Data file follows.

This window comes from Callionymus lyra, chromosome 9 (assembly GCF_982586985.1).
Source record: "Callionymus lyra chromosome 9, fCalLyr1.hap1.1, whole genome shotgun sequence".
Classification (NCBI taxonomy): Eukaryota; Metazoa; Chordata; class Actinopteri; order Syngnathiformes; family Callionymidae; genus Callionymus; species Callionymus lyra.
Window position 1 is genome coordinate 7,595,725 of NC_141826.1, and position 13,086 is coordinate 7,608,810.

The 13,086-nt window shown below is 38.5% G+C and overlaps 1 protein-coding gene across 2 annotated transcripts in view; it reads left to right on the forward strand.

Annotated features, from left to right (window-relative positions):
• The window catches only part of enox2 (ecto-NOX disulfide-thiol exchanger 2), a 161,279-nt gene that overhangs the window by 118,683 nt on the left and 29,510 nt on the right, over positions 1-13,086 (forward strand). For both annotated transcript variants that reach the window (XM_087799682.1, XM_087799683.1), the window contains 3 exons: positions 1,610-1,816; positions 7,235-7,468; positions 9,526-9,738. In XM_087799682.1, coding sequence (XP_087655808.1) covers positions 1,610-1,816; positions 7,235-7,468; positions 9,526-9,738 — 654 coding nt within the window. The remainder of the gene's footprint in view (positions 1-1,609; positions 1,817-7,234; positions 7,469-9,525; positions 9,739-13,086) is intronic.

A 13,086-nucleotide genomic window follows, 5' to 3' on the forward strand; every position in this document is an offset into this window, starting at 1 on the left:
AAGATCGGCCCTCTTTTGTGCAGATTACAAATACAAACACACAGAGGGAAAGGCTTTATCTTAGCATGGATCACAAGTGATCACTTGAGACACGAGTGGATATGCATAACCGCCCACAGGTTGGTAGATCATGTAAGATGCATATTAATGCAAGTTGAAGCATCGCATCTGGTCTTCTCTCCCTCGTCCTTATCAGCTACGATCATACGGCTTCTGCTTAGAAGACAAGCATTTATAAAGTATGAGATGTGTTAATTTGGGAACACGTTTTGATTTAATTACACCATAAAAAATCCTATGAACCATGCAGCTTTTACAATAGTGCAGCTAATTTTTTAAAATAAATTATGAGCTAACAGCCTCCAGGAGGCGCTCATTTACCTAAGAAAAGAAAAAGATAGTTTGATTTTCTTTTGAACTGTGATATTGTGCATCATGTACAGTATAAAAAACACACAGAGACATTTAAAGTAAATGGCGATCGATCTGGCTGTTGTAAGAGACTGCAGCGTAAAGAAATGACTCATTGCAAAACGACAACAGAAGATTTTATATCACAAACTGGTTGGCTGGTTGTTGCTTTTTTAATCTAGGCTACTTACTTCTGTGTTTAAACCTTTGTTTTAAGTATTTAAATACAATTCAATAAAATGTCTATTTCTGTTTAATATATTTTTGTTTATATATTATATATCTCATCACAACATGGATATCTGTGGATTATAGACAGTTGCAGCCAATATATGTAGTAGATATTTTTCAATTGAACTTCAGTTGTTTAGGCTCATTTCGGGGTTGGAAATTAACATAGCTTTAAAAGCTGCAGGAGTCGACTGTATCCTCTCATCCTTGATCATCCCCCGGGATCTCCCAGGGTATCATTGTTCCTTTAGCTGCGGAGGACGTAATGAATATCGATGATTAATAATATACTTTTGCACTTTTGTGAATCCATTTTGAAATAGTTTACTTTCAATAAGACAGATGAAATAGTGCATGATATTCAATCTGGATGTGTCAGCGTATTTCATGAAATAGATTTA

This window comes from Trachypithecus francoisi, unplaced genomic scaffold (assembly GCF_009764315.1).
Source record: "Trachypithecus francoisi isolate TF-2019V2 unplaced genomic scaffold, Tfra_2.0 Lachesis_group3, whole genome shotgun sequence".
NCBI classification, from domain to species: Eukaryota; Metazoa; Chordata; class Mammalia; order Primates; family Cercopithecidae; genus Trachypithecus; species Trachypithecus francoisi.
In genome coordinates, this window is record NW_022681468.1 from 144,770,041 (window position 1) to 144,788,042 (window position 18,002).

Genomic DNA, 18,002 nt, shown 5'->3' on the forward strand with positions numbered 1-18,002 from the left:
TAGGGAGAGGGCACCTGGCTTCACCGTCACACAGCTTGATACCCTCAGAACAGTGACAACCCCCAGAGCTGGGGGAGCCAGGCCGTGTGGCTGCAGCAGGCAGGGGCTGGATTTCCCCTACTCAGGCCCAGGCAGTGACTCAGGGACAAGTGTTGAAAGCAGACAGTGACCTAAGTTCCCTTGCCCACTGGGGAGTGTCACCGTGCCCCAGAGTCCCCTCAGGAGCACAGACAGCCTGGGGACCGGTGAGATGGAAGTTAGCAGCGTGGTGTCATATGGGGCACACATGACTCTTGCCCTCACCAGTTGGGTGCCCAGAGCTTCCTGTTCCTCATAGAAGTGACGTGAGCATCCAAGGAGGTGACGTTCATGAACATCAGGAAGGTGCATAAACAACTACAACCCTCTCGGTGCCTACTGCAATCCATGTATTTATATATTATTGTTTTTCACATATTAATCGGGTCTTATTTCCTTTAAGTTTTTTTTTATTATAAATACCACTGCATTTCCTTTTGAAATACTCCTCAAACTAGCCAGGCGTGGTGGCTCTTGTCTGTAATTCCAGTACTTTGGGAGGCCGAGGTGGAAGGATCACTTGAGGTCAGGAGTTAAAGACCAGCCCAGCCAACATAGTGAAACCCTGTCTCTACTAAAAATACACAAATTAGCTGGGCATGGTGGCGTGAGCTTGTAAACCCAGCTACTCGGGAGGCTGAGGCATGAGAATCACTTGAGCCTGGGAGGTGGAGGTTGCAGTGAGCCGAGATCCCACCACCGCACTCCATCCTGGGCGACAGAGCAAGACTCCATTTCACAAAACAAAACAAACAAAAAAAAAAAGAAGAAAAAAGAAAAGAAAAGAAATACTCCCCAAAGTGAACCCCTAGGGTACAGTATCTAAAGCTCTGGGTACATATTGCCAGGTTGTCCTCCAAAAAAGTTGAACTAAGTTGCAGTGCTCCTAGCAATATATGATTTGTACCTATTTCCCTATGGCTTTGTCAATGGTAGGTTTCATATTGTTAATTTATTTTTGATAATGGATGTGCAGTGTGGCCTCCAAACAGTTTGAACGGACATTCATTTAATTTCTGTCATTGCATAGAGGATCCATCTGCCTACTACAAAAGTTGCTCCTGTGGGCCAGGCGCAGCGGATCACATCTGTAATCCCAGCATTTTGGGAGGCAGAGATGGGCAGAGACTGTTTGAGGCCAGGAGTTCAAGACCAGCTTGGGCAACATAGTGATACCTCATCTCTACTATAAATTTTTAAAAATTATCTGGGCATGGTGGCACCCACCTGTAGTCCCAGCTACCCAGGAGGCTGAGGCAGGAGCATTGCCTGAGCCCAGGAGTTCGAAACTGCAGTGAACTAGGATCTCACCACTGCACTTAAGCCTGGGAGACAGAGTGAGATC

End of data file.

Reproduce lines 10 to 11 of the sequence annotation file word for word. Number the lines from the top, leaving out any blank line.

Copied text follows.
This window comes from Trachypithecus francoisi, unplaced genomic scaffold (assembly GCF_009764315.1).
Source record: "Trachypithecus francoisi isolate TF-2019V2 unplaced genomic scaffold, Tfra_2.0 Lachesis_group3, whole genome shotgun sequence".